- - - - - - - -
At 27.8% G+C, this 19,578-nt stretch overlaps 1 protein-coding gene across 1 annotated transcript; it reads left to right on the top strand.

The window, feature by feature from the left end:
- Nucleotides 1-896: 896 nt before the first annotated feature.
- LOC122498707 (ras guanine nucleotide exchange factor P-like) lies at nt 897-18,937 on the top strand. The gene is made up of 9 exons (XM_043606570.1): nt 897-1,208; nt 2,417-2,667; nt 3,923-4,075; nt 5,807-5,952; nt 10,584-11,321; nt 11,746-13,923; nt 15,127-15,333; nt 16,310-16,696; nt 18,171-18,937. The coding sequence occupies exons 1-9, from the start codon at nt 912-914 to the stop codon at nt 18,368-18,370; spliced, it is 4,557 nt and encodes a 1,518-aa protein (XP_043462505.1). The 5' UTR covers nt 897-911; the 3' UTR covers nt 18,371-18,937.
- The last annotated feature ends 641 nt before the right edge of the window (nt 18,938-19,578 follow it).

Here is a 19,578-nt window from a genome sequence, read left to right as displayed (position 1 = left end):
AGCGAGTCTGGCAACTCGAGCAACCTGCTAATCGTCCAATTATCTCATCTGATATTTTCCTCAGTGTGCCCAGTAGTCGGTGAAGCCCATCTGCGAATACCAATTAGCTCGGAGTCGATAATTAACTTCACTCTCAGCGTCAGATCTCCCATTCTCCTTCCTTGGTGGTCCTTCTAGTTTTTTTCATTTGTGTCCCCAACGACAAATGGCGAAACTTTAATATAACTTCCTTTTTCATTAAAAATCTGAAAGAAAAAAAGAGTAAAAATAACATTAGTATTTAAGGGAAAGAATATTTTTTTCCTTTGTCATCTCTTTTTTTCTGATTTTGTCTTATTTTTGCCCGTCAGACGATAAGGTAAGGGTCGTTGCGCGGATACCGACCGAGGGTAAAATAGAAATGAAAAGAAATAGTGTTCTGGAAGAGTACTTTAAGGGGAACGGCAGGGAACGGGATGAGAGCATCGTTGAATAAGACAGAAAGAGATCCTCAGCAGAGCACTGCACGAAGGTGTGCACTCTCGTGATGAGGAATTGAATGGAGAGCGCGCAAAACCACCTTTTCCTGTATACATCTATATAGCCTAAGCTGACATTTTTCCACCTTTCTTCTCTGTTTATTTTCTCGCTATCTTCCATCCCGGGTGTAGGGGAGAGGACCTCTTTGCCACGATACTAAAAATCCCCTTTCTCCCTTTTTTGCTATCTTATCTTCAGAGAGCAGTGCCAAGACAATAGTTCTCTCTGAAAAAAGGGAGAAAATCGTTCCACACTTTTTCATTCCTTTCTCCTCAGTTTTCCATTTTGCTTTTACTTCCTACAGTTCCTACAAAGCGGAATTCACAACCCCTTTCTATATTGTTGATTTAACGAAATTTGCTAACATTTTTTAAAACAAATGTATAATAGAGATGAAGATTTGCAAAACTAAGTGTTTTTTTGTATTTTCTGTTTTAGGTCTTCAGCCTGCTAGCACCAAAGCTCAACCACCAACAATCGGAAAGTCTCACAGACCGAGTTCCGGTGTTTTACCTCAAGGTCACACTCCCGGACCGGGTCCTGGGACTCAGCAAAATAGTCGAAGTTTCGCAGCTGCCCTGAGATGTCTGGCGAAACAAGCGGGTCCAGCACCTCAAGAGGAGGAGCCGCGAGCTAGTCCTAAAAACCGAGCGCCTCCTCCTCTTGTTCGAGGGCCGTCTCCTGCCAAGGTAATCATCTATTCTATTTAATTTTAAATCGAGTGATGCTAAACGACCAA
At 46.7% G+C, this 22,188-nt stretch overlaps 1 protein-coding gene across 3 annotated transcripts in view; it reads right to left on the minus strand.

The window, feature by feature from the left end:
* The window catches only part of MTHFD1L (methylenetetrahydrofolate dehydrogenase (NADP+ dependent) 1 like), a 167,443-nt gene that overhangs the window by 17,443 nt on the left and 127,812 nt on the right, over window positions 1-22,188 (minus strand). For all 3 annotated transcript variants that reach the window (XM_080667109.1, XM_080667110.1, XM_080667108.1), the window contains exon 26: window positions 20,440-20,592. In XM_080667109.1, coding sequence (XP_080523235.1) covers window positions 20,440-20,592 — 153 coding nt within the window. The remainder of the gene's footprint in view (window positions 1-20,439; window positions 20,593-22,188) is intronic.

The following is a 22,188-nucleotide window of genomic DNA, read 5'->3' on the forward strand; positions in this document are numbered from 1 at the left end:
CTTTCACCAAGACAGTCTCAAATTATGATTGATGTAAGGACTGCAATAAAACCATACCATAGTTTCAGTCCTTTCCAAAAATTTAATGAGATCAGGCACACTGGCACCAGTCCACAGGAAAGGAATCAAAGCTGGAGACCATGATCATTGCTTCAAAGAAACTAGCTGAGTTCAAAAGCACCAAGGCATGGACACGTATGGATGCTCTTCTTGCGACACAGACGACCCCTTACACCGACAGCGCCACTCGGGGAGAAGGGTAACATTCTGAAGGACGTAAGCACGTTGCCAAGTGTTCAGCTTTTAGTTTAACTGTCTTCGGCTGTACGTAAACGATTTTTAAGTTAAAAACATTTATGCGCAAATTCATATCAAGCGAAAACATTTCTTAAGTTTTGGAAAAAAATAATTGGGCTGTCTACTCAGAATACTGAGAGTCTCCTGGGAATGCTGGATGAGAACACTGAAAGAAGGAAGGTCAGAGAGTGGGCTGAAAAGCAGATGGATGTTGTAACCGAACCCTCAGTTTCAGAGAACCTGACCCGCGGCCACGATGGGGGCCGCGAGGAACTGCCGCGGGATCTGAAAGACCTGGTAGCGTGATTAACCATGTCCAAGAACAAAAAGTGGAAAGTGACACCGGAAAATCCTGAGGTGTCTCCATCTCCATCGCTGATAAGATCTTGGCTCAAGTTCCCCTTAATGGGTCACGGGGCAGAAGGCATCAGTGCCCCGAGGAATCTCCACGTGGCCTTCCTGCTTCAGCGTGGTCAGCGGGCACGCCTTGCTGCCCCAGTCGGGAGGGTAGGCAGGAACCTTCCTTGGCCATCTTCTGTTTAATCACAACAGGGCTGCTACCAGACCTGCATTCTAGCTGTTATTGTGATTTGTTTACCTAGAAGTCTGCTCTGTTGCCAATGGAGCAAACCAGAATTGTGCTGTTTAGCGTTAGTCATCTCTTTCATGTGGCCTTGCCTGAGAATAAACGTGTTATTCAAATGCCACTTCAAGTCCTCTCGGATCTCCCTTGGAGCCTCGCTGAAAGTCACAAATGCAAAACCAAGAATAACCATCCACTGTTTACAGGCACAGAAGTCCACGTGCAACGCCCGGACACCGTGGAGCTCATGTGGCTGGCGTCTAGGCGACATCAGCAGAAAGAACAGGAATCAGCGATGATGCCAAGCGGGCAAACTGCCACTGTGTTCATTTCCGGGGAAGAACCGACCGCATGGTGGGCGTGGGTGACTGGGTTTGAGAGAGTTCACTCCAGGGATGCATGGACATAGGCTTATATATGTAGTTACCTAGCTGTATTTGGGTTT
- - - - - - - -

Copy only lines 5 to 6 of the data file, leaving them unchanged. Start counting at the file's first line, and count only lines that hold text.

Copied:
- The last annotated feature ends 641 nt before the right edge of the window (nt 18,938-19,578 follow it).

Here is a 19,578-nt window from a genome sequence, read left to right as displayed (position 1 = left end):